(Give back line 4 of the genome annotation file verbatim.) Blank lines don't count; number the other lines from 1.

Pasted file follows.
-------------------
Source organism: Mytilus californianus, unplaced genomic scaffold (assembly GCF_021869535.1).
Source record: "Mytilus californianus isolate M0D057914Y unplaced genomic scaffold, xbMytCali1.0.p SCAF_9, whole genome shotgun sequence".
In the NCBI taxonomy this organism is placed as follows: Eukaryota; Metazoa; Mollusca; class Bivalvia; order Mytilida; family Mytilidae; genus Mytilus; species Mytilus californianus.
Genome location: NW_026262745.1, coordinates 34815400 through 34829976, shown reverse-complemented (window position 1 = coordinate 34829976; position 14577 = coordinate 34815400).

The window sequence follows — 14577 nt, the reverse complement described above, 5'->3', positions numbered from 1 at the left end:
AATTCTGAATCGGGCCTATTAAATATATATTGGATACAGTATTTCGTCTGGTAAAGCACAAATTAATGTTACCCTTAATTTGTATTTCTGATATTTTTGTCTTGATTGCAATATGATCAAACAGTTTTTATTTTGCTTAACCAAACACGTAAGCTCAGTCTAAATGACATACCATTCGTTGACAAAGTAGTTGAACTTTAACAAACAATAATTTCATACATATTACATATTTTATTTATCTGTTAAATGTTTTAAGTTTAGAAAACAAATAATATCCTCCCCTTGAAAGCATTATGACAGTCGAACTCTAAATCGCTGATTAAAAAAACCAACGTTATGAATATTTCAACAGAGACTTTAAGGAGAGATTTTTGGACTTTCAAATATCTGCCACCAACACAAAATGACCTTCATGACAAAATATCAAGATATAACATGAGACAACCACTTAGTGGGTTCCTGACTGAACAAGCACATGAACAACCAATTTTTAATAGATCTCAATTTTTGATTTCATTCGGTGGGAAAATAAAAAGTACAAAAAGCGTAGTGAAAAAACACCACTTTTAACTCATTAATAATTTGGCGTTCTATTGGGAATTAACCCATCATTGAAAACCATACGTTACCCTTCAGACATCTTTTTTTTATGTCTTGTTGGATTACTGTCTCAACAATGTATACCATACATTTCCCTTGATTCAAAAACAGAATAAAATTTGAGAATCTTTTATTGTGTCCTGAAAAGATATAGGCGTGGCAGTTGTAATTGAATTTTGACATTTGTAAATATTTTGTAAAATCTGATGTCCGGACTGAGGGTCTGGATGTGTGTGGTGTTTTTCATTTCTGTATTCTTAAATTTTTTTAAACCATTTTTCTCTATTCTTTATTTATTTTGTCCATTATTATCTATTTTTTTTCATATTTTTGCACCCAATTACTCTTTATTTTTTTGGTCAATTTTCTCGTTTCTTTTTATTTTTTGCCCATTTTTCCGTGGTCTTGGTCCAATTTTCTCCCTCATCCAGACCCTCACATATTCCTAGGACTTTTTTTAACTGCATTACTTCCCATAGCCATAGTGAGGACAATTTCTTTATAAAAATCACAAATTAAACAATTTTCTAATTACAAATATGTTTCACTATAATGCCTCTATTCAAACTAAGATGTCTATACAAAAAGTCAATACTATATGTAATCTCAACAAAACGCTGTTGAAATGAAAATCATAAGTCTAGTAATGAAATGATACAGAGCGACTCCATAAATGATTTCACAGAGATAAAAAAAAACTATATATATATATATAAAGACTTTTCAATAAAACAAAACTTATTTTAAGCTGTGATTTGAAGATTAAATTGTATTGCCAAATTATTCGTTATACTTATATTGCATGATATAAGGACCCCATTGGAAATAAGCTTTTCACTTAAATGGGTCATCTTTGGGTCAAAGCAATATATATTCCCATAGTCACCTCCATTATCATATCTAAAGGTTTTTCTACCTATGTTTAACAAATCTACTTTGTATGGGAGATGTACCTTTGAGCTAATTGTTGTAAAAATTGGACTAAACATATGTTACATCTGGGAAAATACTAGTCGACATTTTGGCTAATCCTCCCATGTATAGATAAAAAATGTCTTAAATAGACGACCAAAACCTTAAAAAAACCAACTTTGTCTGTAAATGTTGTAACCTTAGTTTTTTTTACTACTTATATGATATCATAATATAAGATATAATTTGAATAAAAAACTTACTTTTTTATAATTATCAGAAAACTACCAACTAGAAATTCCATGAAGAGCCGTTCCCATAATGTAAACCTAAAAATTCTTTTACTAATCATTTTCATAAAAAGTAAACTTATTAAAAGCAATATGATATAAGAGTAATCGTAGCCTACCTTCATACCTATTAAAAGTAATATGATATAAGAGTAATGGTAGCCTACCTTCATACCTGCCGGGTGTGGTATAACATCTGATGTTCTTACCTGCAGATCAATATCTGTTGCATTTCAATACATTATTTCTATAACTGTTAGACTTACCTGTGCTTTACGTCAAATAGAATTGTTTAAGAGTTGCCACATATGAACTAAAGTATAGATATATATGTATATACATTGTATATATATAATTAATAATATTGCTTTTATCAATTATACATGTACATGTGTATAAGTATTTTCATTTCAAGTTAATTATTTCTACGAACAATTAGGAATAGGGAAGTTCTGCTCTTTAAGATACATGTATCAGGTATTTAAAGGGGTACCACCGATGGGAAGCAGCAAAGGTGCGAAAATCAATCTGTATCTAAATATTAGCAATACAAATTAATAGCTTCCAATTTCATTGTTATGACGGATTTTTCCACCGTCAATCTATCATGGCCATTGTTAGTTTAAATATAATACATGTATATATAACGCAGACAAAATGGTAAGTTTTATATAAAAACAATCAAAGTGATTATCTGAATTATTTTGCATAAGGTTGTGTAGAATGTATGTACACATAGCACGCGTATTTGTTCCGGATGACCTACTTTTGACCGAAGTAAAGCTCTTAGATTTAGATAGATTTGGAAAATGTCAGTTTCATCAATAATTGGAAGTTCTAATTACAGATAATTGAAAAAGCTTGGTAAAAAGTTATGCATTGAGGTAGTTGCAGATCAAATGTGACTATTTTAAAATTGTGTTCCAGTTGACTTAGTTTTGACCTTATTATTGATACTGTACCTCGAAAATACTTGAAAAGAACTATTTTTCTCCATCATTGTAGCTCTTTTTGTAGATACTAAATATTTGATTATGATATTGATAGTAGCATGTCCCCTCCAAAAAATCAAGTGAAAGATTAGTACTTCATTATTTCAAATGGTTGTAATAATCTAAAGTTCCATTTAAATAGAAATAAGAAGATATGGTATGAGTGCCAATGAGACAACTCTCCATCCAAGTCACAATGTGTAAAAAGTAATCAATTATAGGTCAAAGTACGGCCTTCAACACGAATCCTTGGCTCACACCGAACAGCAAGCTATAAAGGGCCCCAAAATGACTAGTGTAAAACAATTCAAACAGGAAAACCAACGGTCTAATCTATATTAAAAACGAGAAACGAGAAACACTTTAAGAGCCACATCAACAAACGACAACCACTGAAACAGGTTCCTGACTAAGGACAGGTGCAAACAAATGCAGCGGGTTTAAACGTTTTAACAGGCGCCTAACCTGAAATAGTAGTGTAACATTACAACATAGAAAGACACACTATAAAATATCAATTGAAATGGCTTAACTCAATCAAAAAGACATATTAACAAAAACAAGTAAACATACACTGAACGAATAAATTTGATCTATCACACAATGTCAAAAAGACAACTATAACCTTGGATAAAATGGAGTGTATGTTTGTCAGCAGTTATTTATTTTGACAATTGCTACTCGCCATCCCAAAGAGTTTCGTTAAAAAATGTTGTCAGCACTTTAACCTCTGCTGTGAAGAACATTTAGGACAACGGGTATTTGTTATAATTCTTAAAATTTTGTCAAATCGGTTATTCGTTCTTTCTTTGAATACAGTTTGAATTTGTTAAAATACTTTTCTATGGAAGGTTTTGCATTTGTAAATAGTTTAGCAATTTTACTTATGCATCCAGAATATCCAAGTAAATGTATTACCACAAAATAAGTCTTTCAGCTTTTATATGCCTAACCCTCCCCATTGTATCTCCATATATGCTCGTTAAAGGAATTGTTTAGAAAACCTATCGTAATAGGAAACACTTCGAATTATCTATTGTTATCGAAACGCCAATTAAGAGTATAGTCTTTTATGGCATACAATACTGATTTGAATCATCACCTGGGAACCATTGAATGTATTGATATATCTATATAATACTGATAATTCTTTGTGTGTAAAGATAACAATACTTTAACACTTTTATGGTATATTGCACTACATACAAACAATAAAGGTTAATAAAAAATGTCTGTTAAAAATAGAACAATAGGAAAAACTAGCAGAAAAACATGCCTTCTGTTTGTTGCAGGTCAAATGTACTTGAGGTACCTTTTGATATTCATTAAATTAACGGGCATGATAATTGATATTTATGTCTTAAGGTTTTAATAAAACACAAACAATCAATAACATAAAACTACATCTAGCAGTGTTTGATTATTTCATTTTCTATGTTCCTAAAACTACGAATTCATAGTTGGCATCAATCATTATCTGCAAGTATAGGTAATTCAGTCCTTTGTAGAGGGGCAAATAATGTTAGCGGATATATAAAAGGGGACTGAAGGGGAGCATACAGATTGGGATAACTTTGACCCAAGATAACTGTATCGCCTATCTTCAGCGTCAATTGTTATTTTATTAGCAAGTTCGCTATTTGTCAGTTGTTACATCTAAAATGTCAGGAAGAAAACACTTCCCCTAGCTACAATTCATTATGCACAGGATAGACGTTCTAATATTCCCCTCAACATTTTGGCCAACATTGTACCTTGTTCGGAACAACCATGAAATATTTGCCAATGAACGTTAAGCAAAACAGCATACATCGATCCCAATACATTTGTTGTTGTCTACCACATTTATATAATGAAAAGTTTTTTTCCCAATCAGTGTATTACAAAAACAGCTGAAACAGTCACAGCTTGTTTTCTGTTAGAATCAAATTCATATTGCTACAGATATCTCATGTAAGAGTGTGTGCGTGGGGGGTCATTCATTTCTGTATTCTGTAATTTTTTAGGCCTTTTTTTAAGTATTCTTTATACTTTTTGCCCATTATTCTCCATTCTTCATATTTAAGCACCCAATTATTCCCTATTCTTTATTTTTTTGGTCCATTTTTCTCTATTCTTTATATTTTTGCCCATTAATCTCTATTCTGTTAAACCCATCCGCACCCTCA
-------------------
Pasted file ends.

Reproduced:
Genome location: NW_026262745.1, coordinates 34815400 through 34829976, shown reverse-complemented (window position 1 = coordinate 34829976; position 14577 = coordinate 34815400).